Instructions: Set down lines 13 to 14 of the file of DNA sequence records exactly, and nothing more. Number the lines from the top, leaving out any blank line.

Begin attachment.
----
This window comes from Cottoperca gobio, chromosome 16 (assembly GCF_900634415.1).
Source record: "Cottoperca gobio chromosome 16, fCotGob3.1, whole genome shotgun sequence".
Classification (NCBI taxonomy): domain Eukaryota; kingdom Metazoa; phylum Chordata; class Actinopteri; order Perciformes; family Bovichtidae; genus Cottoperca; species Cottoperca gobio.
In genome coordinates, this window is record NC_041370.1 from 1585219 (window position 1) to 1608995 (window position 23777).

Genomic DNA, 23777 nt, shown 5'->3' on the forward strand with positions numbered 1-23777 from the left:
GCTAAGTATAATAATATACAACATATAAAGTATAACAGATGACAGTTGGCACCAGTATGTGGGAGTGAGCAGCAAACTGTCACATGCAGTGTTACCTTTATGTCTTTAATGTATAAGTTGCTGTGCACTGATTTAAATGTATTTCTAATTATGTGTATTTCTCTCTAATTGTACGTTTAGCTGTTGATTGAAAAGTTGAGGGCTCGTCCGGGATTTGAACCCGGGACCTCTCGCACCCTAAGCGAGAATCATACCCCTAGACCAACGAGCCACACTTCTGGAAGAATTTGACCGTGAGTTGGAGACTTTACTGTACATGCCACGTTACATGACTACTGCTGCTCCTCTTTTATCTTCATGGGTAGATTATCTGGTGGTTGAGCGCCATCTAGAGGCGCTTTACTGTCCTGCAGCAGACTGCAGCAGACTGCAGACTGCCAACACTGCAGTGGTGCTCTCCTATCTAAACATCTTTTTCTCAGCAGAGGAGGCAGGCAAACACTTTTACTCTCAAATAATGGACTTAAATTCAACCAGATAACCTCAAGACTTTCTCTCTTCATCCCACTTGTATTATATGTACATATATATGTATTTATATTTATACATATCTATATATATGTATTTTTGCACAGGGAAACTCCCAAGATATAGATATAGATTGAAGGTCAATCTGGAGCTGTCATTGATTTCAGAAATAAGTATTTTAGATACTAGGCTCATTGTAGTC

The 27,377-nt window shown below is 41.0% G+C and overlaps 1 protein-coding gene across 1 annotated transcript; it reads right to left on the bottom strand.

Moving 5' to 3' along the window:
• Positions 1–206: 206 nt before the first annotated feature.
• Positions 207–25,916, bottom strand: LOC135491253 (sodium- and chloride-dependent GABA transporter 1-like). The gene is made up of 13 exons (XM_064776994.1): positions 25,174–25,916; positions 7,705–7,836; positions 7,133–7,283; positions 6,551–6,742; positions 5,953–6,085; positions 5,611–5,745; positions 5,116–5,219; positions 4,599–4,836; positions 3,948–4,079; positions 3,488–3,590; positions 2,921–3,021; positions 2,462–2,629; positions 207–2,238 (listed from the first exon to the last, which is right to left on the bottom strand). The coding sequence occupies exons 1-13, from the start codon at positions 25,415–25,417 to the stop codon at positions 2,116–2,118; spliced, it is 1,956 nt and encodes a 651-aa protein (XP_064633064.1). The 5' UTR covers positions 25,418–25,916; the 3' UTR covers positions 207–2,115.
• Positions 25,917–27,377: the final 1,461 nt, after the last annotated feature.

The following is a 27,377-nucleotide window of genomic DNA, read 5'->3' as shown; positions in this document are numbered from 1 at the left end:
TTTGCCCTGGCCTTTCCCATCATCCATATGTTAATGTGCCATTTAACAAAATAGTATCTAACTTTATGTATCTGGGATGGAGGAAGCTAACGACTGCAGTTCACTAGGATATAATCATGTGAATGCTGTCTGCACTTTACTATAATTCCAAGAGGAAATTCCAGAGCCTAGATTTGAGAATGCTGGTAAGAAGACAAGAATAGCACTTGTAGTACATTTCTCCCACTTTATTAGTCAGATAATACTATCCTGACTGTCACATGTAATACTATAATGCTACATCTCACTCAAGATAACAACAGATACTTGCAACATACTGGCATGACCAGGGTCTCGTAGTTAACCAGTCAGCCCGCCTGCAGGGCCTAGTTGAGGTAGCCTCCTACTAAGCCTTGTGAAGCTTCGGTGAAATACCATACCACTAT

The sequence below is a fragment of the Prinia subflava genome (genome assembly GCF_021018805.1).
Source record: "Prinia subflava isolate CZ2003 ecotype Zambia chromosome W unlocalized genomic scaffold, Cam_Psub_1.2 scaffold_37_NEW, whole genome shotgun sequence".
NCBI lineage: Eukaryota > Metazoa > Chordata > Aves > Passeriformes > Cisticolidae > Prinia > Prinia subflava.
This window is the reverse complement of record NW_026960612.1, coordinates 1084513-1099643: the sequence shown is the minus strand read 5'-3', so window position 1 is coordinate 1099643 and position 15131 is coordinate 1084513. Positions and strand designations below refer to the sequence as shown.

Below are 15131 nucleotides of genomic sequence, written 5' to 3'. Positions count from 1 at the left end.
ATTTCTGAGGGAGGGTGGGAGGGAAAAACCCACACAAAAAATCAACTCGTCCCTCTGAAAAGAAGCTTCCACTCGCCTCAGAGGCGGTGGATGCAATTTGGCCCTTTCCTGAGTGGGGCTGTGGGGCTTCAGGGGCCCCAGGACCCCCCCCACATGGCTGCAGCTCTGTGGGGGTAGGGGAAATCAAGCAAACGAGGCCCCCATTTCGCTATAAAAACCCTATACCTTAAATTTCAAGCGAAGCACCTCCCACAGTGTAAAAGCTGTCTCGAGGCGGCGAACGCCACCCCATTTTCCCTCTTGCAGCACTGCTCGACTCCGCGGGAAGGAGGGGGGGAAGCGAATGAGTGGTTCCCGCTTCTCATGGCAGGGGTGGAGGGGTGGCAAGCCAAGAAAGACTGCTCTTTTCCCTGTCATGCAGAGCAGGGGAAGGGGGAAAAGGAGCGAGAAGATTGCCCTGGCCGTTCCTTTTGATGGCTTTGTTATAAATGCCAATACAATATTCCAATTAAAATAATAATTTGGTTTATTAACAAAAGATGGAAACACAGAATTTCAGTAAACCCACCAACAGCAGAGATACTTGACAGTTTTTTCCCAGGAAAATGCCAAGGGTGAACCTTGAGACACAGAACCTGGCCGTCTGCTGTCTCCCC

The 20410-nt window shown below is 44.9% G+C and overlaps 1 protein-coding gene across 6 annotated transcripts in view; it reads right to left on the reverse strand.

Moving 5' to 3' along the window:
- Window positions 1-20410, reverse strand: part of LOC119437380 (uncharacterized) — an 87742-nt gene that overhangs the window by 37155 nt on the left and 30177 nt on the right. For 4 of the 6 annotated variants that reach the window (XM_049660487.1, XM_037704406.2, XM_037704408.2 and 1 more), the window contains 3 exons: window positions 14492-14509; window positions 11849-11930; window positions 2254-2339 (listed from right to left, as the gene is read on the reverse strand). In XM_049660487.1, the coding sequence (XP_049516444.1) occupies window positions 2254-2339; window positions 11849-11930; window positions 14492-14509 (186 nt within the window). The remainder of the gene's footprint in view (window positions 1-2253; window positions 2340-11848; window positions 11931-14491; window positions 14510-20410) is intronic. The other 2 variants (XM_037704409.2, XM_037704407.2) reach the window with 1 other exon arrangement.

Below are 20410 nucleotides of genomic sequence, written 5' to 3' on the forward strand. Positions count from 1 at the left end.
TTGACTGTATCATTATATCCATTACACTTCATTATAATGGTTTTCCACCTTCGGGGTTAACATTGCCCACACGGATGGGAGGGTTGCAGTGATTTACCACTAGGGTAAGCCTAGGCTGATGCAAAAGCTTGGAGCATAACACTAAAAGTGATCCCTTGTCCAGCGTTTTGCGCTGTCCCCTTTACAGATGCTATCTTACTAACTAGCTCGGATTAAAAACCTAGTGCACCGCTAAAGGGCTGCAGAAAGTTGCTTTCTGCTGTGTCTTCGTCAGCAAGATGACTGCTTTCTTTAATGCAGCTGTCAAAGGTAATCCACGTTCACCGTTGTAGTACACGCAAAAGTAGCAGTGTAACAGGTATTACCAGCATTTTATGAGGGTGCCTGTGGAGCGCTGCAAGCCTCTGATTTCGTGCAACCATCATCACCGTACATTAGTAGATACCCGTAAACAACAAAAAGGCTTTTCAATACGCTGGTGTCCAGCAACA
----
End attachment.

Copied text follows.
TTTGCCCTGGCCTTTCCCATCATCCATATGTTAATGTGCCATTTAACAAAATAGTATCTAACTTTATGTATCTGGGATGGAGGAAGCTAACGACTGCAGTTCACTAGGATATAATCATGTGAATGCTGTCTGCACTTTACTATAATTCCAAGAGGAAATTCCAGAGCCTAGATTTGAGAATGCTGGTAAGAAGACAAGAATAGCACTTGTAGTACATTTCTCCCACTTTATTAGTCAGATAATACTATCCTGACTGTCACATGTAATACTATAATGCTACATCTCACTCAAGATAACAACAGATACTTGCAACATACTGGCATGACCAGGGTCTCGTAGTTAACCAGTCAGCCCGCCTGCAGGGCCTAGTTGAGGTAGCCTCCTACTAAGCCTTGTGAAGCTTCGGTGAAATACCATACCACTAT

The sequence below is a fragment of the Prinia subflava genome (genome assembly GCF_021018805.1).